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BMJ Open Respir Res ; 8(1)2021 11.
Article in English | MEDLINE | ID: covidwho-1537963


INTRODUCTION: The rapid spread of COVID-19 posed a global burden. Substantial number of people died of the disease in the acute phase of infection. In addition, a significant proportion of patients have been reported to suffer from post-acute phase symptoms, sequelae of COVID-19, which may negatively influence the quality of daily living and/or socioeconomic circumstances of the patients. However, no previous study has comprehensively and objectively assessed the quality of life of patients by using existing international scales. Further, evidence of socioeconomic consequences among patients with COVID-19 is scarce. To address the multidimensional issues from sequelae of COVID-19, evidence from comprehensive surveys beyond clinical perspectives is critical that investigates health, and social determinants of disease progression as well as socioeconomic consequences at a large scale. METHODS AND ANALYSIS: In this study, we plan to conduct a nationwide and comprehensive survey for the sequelae of COVID-19 in a total of 1000 patients diagnosed at 27 hospitals throughout Japan. This study will evaluate not only the health-related status of patients from clinical perspectives but also the Health-related Quality of Life (HRQoL) scores, socioeconomic status and consequences to discuss the sequelae of the disease and the related risk factors. The primary endpoint is the frequency of long-term complications of COVID-19 infection. The secondary endpoints are risk factors for progression to sequelae of COVID-19 infection. The study will provide robust and important evidence as a resource to tackle the issues from the sequelae of COVID-19 from the multi-dimensional perspectives. ETHICS AND DISSEMINATION: This trial was approved by the Keio University School of Medicine Ethics Committee (20200243, UMIN000042299). The results of this study will be reported at a society meeting or published in a peer-reviewed journal.

COVID-19 , Cohort Studies , Disease Progression , Humans , Japan/epidemiology , Multicenter Studies as Topic , Quality of Life , SARS-CoV-2
Infect Dis Ther ; 10(4): 2489-2509, 2021 Dec.
Article in English | MEDLINE | ID: covidwho-1375855


INTRODUCTION: Severe acute respiratory syndrome coronavirus 2 (SARS-CoV-2), the cause of coronavirus disease 2019 (COVID-19), is an enveloped, single-stranded RNA virus. Favipiravir is an orally administrable antiviral drug whose mechanism of action is to selectively inhibit RNA-dependent RNA polymerase. A preliminary trial in COVID-19 patients reported significant improvements across a multitude of clinical parameters, but these findings have not been confirmed in an adequate well-controlled trial. We conducted a randomized, single-blind, placebo-controlled Phase III trial assessing the efficacy and safety of favipiravir in patients with moderate pneumonia not requiring oxygen therapy. METHODS: COVID-19 patients with moderate pneumonia (SpO2 ≥ 94%) within 10 days of onset of fever (temperature ≥ 37.5 °C) were assigned to receive either placebo or favipiravir (1800 mg twice a day on Day 1, followed by 800 mg twice a day for up to 13 days) in a ratio of 1:2. An adaptive design was used to re-estimate the sample size. The primary endpoint was a composite outcome defined as the time to improvement in temperature, oxygen saturation levels (SpO2), and findings on chest imaging, and recovery to SARS-CoV-2-negative. This endpoint was re-examined by the Central Committee under blinded conditions. RESULTS: A total of 156 patients were randomized. The median time of the primary endpoint was 11.9 days in the favipiravir group and 14.7 days in the placebo group, with a significant difference (p = 0.0136). Favipiravir-treated patients with known risk factors such as obesity or coexisting conditions provided better effects. Furthermore, patients with early-onset in the favipiravir group showed higher odds ratio. No deaths were documented. Although adverse events in the favipiravir group were predominantly transient, the incidence was significantly higher. CONCLUSIONS: The results suggested favipiravir may be one of options for moderate COVID-19 pneumonia treatment. However, the risk of adverse events, including hyperuricemia, should be carefully considered. TRIAL REGISTRATION: number: JapicCTI-205238.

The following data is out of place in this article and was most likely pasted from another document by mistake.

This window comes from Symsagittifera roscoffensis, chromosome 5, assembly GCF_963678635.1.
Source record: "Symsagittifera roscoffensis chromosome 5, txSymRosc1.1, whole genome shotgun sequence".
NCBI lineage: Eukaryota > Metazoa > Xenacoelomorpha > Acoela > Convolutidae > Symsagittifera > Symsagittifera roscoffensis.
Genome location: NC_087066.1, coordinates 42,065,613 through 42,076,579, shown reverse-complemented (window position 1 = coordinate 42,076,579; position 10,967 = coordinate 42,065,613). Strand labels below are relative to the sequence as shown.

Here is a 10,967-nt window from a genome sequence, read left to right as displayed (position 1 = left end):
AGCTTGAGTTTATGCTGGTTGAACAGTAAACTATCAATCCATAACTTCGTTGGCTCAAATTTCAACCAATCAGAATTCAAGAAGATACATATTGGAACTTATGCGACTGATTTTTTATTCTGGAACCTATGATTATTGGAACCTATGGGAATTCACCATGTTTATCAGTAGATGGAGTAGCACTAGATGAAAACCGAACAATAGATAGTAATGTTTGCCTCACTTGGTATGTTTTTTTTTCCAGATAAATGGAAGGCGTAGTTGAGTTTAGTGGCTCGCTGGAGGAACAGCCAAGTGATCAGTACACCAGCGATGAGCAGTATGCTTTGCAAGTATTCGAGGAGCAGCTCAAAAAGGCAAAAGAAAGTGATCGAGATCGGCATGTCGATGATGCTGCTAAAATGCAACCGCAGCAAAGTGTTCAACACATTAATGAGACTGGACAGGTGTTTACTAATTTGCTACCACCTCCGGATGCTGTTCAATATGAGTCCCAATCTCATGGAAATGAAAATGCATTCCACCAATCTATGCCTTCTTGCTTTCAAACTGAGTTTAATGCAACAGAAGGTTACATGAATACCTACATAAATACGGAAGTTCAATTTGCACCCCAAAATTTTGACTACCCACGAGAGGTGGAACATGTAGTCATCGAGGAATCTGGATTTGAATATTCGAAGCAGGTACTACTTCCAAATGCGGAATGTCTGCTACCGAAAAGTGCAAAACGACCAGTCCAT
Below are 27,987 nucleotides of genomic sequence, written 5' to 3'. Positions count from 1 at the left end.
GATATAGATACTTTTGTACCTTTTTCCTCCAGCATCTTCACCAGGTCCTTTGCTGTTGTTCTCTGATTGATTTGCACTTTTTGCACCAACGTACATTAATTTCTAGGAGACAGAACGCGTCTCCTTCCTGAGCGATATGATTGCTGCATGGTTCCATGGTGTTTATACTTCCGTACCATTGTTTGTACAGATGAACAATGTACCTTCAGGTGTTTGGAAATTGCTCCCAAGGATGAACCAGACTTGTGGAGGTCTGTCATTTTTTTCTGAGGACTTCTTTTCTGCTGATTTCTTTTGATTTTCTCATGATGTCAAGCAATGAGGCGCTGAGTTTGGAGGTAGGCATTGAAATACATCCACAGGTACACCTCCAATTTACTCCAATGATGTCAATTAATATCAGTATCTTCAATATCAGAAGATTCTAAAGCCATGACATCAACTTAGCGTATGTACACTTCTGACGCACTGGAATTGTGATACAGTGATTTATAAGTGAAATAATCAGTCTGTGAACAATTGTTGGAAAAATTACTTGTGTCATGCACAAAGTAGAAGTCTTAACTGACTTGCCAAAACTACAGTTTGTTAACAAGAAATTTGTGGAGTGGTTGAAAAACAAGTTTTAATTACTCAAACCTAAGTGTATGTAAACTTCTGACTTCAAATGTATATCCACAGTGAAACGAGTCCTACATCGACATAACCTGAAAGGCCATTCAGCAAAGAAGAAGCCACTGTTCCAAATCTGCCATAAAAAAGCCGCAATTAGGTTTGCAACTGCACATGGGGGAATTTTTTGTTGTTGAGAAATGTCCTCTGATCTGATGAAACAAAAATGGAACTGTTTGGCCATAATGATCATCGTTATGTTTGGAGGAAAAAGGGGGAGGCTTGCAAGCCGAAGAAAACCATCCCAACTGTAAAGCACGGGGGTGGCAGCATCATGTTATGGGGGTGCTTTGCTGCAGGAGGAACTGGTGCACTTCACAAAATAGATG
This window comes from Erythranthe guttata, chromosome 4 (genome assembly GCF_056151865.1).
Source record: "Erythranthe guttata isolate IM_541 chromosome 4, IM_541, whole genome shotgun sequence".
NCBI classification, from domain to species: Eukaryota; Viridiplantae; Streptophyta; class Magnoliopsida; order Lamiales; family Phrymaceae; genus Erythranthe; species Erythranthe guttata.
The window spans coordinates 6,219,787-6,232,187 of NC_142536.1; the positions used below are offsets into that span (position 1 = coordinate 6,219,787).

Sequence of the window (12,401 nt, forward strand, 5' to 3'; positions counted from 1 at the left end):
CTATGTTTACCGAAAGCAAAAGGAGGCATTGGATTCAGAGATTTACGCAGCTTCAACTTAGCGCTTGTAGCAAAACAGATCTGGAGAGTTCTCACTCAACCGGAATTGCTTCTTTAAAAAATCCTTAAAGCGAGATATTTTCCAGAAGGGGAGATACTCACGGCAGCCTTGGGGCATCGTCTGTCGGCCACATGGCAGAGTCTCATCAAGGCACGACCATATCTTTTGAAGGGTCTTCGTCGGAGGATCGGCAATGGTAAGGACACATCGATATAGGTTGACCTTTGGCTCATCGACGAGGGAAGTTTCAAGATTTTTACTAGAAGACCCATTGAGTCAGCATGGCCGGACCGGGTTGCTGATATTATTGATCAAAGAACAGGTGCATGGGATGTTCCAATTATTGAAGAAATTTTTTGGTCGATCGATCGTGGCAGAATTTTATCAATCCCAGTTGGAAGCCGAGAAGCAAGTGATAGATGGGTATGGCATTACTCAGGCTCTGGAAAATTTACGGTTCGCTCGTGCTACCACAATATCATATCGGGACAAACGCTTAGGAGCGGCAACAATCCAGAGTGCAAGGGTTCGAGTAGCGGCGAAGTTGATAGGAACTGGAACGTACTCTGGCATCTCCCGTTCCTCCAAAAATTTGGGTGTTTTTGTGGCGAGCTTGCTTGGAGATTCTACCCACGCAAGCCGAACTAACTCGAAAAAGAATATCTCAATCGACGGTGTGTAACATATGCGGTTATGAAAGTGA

Viruses ; 12(12)2020 12 10.
Article in English | MEDLINE | ID: covidwho-970091


Reverse transcription-quantitative PCR (RT-qPCR)-based tests are widely used to diagnose coronavirus disease 2019 (COVID-19). As a result that these tests cannot be done in local clinics where RT-qPCR testing capability is lacking, rapid antigen tests (RATs) for COVID-19 based on lateral flow immunoassays are used for rapid diagnosis. However, their sensitivity compared with each other and with RT-qPCR and infectious virus isolation has not been examined. Here, we compared the sensitivity among four RATs by using severe acute respiratory syndrome coronavirus 2 (SARS-CoV-2) isolates and several types of COVID-19 patient specimens and compared their sensitivity with that of RT-qPCR and infectious virus isolation. Although the RATs read the samples containing large amounts of virus as positive, even the most sensitive RAT read the samples containing small amounts of virus as negative. Moreover, all RATs tested failed to detect viral antigens in several specimens from which the virus was isolated. The current RATs will likely miss some COVID-19 patients who are shedding infectious SARS-CoV-2.

Antigens, Viral/analysis , COVID-19 Serological Testing/methods , COVID-19/diagnosis , Point-of-Care Systems , SARS-CoV-2/isolation & purification , False Negative Reactions , Humans , Immunoassay , Real-Time Polymerase Chain Reaction , SARS-CoV-2/immunology , Sensitivity and Specificity , Specimen Handling